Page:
Sunday, 2 August 2009

Ultimate Encephalization Quotient

Hi! I'm Tim Tyler - and this is a video about the Ultimate Encephalization Quotient.

The term "The Ultimate Encephalization Quotient" is intended to refer to the proportion of the bioverse that winds up being made of brain-like material after civilisation reaches maturity.

Currently brain matter makes up less than a tenth of one percent of the biosphere.

However, a number of futurists have suggested that intelligence will become a more prominent feature of the living world in the future.

There is talk of "Jupiter brains", Matrioshka Brains and turning the universe into computronium. Also, the importance and significance of intelligence is emphasized.

Ray Kurzweil has written:
Once we saturate the ability of matter and energy to support computation, continuing the ongoing expansion of human intelligence and knowledge (which I see as the overall mission of our human-machine civilization), will require converting more and more matter into this ultimate computing substrate, sometimes referred to as “computronium.”

Similarly, Hans Moravac has written:
The final frontier will be urbanized, ultimately into an arena where every bit of activity is a meaningful computation: the inhabited portion of the universe will transformed into a cyberspace.

There is some basis for such projections. Life's evolutionary history consists of a path towards increased computation. Living systems started off with very little or no brains. Sensors and actuators were connected together locally - without much in the way of a central processor.

Then brains were "invented" - and since then, they have been proliferating - on an exponential growth curve. Today we see that trend at the point where it is producing enormous data-centres all over the planet. Many believe that the expansion will continue beyond this for some time to come - creating larger and increasingly impressive cyberspaces.

Of course, such large data-centres require raw materials to produce, maintain and run. So, in addition to all the computing units, there are a range of supporting sensors and actuators - responsible for mining, construction, power generation - and so on.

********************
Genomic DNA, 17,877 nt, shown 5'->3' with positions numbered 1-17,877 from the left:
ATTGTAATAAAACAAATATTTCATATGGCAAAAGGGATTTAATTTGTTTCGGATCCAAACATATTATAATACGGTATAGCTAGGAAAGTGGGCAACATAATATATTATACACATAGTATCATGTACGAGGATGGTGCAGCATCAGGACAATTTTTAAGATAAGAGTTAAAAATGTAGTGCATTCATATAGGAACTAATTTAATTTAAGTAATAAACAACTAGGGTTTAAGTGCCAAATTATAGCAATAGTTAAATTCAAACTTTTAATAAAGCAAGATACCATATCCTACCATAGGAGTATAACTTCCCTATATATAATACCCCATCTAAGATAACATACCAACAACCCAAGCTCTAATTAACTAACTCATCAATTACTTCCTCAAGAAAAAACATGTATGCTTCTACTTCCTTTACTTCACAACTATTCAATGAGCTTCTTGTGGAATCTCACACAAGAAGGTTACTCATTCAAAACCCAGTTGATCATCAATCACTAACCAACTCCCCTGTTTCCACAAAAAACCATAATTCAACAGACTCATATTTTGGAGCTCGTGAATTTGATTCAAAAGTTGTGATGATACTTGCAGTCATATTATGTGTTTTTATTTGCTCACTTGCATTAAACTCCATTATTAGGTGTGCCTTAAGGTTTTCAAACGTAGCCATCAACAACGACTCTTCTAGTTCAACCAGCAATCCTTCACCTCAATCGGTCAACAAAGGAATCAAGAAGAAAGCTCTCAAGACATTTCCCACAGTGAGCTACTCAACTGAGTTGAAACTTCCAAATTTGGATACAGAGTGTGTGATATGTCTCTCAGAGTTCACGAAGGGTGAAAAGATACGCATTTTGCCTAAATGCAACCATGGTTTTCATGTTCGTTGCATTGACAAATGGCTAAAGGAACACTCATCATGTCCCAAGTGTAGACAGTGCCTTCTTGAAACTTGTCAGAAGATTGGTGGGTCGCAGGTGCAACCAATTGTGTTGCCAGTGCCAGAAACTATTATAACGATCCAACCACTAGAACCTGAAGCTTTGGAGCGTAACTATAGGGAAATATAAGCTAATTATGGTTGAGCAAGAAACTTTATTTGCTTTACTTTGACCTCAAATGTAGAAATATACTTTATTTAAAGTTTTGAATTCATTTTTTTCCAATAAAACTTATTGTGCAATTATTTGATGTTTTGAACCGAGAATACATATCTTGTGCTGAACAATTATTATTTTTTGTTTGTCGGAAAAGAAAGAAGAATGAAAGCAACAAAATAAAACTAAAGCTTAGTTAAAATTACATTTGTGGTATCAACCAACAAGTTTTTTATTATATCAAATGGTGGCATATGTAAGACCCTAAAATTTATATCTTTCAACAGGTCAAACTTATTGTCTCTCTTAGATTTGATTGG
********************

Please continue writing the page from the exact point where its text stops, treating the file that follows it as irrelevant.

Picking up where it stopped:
This video is intended to draw attention to another relevant piece of information that bears on the issue.

There is a pattern among living organisms - where the largest organisms have the smallest brains - as a proportion of their total body size.

And there is another trend in living organisms - to produce creatures of large size - a trend which has been interrupted in the past at regular intervals by meteor strikes.

Today's companies are not yet fully-cooperative living organisms - but they probably will be in the future - and some of them will be very large indeed. Further out, there is the possibility of even larger cooperative organisms forming out of states and governments, and indeed possibly planets. So, we can already see some very large organisms taking shape.

However, we know that large organisms typically need small brains.

If you look at a table of brain sizes, you see that the largest brains belong to the smallest creatures:
Species% Brain
Tree shrew3%
Blue whale0.01%

There's a well-established power law that describes the relationship between brain size and body size - and the exponent is smaller than 1 - it's something more like 0.66 - so bigger animals have smaller brains.

The idea that organisms in the future will be bigger and that bigger organisms have smaller brains suggests that we will see proportionally less brain matter in the future - not more.

In the past, large organisms have not made up much of the biomass - since they have been dependent on food chains to support them. It seems likely that future organisms will internalise these food chains, effectively eliminating much of this biomass - and concentrating it in the dominant organisms.

Also, communication technologies have improved recently. Slow nerve impulses have been replaced by fibre-optic cables and radio waves. These vastly increase the region of space which a centralised brain can control in real time.

That makes the "ant" model vastly more practical. Today, we are seeing that model being enacted on our desktops. There are millions of dumb terminals all over the planet, connected to enormous networks of servers in data-centres. Networking technologies came in a bit after local computing power became widely available - and there is every indication that the world's servers are now sucking the brains out of its desktops.

If the trend for large organisms to have relatively small brains is taken seriously, it predicts that we will see a future consisting of massive organisms with enormous brains - that are nontheless tiny compared to the region they control.

This discussion is concerned with far future events - and so is necessarily speculative. However, overall, I am more impressed by trend for large organisms to have small brains than I am by the trend towards organisms in general having more brainpower. Large organisms have large brains - but they are small compared to their body size. We may see some very large brains in the future - but they will probably remain dwarfed by mass of the sensors and actuators in the robots they control.

What will all those sensors and actuators be used for, if not supporting computation? They will probably be used to fuel growth and expansion.